Song List:1. Down To The River To Pray – Emily Lubitz, Sara Tindley + Cath Cooper (acapella)
2. The River (by Joni Mitchell) – Emily Lubitz (vocals), Daniel Freuden (electric keyboard)
3. Going Down To The River (by Doug Seegers) – Kim Cheshire (vocals, guitar)
4. Wills of the River (by First Aid Kit) – Kirsten Mackenzie (vocals, guitar) + Moala (violin)
5. Moon River – Ash Bell (vocals, guitar), Matt Bone (double bass)
6. Women Across The River (by David Olney) – Kim Cheshire (vocals, guitar), Kirsten Mackenzie + Moala (harmony vocals)
7. The River (written by CC The Cat) – CC The Cat (vocals, guitar), Josh Arent (guitar) & Matt Bone (double bass)
8. The Old Macleay – Lucie Thorne (vocals, electric guitar)
9. Old Hat Creek (by Tiddas) – Kirsten Mackenzie + Moala, Linda Cochrane, Robin Smith & Leah Bray
10. Send Me A River (by Sara Tindley – Sara Tindley (vocals, guitar), Matt Bone (double bass)
11. Warrell Creek Song (in Gumbayngirr language) – Emma Donovan (acapella)
12. Cold River (by Danny Widdicombe) – The Wilson Pickers: Andrew Morris (vocals, guitar), Danny Widdicombe (vocals, guitar), Sime Nugent (vocals, harp), Ben Salter (vocals, guitar) & John Bedggood (vocals, fiddle)
13. Down By The River (by Neil Young) – Wilson Pickers & entire cast!
The River of Song
Cry Me a River, Moon River, Like a Bridge Over Troubled Waters… there are so many songs inspired by rivers. Bello Winter Music takes you down to the river to pray.
The beautiful Bellinger River that runs through the town of Bellingen has also inspired a one-off concert called River Songs that promises to be one of the highlights of the coming Bello Winter Music festival. Mullumbimby local, BAY FM Mystery Train presenter and polka-dot queen Mary Cannon has dipped into the deep well of wonderful musicians at Bello Winter Music to present an afternoon of music celebrating river themes. Seven asks some of the musicians featured in the River Songs concert what floats their boats…
What is the significance of rivers in music, and why do you think they have been the place or inspiration for songwriting and storytelling?
Emily Lubitz – Tinpan Orange: To me, rivers represent transience and impermanence. They come from places far away and they move on to places far way. They aren’t stagnant – even if they are still. A river is in motion. A river is also a place where life happens, where the animals drink, where the people wash, where the boats come in to trade, where the fish are caught for dinner. And when the river is dried up, well there is a whole other source of poetic imagery.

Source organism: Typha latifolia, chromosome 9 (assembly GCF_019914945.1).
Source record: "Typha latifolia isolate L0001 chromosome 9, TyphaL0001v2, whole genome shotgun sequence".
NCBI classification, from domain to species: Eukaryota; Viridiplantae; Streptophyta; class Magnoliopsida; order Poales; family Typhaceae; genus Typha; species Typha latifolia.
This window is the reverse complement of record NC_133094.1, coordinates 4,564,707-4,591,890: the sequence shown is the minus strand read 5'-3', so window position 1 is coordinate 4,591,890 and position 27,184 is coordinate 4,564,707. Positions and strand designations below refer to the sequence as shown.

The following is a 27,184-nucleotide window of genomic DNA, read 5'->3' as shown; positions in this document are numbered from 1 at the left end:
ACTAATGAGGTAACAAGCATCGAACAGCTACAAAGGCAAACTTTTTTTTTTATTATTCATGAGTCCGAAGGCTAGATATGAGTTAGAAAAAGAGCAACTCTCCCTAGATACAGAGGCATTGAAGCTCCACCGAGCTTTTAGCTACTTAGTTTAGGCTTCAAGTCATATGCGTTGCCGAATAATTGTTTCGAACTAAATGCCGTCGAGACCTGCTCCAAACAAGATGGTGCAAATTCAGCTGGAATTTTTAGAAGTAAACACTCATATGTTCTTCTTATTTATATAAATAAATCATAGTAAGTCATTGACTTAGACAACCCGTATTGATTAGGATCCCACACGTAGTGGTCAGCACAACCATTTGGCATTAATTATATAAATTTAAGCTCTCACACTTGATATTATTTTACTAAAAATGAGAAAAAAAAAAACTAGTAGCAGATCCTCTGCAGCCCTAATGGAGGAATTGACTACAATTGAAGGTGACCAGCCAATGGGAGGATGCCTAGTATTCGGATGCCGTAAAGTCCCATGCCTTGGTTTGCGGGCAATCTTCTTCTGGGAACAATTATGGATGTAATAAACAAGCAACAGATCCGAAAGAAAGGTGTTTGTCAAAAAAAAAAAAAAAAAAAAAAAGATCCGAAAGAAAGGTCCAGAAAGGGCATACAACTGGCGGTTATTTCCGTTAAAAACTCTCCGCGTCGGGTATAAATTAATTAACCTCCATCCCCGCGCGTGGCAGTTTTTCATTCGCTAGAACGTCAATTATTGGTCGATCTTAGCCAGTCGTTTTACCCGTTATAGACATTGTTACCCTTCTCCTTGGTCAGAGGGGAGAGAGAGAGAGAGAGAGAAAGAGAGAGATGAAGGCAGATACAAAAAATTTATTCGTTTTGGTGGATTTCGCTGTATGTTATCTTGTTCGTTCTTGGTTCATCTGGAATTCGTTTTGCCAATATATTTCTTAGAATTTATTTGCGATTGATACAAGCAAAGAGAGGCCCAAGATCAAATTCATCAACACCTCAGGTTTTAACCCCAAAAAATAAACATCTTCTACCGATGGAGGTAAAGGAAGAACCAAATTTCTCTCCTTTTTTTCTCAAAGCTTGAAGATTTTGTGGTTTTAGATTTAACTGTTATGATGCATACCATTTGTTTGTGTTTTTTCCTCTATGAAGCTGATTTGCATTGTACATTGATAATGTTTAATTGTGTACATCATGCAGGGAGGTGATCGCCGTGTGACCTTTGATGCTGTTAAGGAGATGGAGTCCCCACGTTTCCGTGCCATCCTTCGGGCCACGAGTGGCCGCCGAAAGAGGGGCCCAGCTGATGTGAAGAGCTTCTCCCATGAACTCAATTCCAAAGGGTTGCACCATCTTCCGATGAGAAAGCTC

Sara Tindley: Songwriters and storytellers are dreamers and a river has always been a kind of dreaming place. Mystical. There is a sense of place and belonging around rivers. We are all equals standing on the bank of a river.
Kim Cheshire: For millennia the river has been a universal symbol, whether it’s the river of life, crossing the river Styx, the boundary between Earth and the underworld, a symbol of eternity or unity and much more. In the case of what I plan to sing about it represents restoration by the washing away of sins and starting anew in the form of baptism. These are universal themes and therefore useful tools for the songwriter/storyteller.
Jimmy Dowling: They are places for dreaming…
Do you have a favourite river?
Ashley Bell (Starboard Canons): I grew up on the Clarence River in Tabulam, so it holds a very special place for me. I spent a lot of time with that river as a child and it was a big part of our lives.
What is your favourite river themed song?
Emily: It would have to be Joni Mitchell River. I love her so much! Also, Mama Kin’s River As She Runs is so haunting and beautiful. It gets me in the guts.
Sara: It’s hard to go past Joni Mitchell’s River. I also love the Ry Cooder and VM Bhatt whole album A Meeting by the River.
Ashley: I actually love the song Big River by Johnny Cash. My grandfather loved the Highwaymen and I grew up listening to that track a lot – about following a lady from town to town along the Mississippi.
CC The CAT: I’d have to pick Rivers of Babylon by Jamaican band the Melodians (1970). It’s a Rasta song adapted from the Psalms of the Bible of when the Jewish people were exiled from Jerusalem following the Babylonian conquest.
Kirsten MacKenzie: Old Hat Creek by Tiddas.
Have you written about a river? Tell me a little…
Sara: I have an unrecorded song Send Me A River. The river becomes a way of keeping an eye on and protecting someone I love and worry over.
Ashley: I have a song called Down The River that I wrote about the passing of a very close friend’s son. The day of his funeral a great big group of people went down to the river in Mullum and floated off little paper lotus flowers to say goodbye.
Cath Cooper – The Mid North: I wrote a song about a magical holiday romance a couple of years ago. The Never Never was the backdrop as we spent most of our time there that summer. One afternoon my squeeze built me a fire by the river to warm me up after a cold swim; it made me feel very special and formed part of the song I wrote about us and the river.
Photo: Cath Cooper
What are you looking forward to at Bello Winter Music festival?
Emily: Just being in beautiful Bello! And all the excellent music the festival promises. The people who put this festival on know what they are doing, and have proved their festival skills over and over again at The Mullum Music Fest, so I can’t wait to see what they’ve done in Bello.
RIVER SONGS concert at Bello Winter Music festival Bellingen Memorial Hall – Sunday 5 July, 2015 www.bellowintermusic.com